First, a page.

Then there is the treatment by police of peaceful protesters. Yes, there have been some limited acts of property damage occurring in the vicinity of protests. But in the 115 days since Michael Brown’s killing there have been countless protests in the St. Louis area, the vast majority completely peaceful. This has been a remarkably restrained and well-organized protest movement. Yet the police, under the direction of our elected representatives, have taken the presence on the streets of large numbers of people – predominantly people of color – as an excuse to declare war on the citizenry. How else can we honestly describe the armored cars, the rifles, and the chemical weapons? The almost fetishistic attachment to excessive armor and weaponry displayed by the police? The indiscriminate arrests of members of the media, legal observers, and helpful bystanders – let alone peaceful protesters themselves?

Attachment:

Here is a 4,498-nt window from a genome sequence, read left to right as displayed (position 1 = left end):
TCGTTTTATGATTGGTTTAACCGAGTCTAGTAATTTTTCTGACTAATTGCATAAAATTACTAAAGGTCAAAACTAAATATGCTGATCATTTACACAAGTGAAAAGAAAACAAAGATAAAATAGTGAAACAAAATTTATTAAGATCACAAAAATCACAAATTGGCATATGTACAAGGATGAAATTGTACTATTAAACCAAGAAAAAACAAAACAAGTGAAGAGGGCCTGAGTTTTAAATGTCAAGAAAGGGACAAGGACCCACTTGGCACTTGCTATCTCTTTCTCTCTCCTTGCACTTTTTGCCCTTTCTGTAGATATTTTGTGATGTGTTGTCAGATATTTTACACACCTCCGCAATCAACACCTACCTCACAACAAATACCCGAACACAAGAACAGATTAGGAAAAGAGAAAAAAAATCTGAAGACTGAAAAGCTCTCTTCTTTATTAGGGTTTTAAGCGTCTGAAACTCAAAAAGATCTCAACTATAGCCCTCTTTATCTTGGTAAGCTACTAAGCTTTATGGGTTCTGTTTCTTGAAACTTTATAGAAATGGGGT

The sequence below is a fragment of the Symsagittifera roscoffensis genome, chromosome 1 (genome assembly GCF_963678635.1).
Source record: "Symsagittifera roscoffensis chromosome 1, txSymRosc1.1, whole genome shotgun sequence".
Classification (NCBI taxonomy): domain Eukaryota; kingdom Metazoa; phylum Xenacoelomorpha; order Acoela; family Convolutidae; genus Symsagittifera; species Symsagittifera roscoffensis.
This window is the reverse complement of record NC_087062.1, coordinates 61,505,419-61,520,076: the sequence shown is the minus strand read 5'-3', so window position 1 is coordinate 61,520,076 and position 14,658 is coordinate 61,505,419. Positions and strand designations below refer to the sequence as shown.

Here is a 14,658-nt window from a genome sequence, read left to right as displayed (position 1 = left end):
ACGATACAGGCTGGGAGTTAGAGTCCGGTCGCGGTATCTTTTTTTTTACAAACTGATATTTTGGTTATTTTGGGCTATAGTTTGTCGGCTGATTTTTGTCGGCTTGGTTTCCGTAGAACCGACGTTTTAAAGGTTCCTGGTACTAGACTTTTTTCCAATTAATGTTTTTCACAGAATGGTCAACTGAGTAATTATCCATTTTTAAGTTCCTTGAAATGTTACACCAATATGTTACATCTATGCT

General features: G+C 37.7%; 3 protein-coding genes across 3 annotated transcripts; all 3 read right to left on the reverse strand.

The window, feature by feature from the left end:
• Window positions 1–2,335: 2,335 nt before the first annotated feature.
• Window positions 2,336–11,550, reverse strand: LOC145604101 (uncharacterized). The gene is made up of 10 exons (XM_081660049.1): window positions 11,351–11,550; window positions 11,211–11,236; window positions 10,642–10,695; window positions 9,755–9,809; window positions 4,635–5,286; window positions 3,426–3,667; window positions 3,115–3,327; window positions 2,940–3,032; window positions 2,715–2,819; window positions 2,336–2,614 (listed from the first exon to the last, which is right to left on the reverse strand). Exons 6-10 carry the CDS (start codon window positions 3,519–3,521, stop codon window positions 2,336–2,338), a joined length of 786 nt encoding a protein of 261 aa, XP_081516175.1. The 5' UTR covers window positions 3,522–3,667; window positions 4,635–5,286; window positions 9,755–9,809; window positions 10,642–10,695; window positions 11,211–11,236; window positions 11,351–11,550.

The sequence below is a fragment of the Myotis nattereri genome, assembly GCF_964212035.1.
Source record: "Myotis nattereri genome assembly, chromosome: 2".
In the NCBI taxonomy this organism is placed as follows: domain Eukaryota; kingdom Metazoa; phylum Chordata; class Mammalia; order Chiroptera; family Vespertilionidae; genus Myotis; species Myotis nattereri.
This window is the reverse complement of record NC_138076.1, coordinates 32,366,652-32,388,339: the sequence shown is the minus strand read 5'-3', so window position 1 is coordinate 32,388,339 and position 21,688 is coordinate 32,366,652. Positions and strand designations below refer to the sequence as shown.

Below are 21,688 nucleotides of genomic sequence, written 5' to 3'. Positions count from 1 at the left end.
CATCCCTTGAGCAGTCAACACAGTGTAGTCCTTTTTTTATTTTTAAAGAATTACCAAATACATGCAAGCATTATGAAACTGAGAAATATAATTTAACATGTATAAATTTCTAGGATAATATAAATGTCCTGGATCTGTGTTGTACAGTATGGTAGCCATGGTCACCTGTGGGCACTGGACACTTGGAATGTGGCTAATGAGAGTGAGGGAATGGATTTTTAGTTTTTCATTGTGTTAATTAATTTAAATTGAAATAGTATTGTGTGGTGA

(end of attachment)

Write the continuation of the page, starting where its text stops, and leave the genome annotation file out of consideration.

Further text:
I took calls from these people myself as I volunteered with jail support, as they were being arrested and as they were released from prison, some with bail bonds of tens of thousands of dollars. They described charges being handed out essentially at random, while police denied medical aid to the wounded and suffering, laughing at their discomfort.
I used to trust the police. I used to be one of those people who smiled and nodded at these brave public servants as I went my merry way. Once I would have found these stories hard to credit. No longer.
Last Thursday my friends were gassed by their own government, trapped in a designated sanctuary space while police filled it with tear gas and effectively prevented people from leaving. Amnesty International human rights observers (yes, they sent human rights observers to this city in the United States – think on that awhile) report being fired upon by police.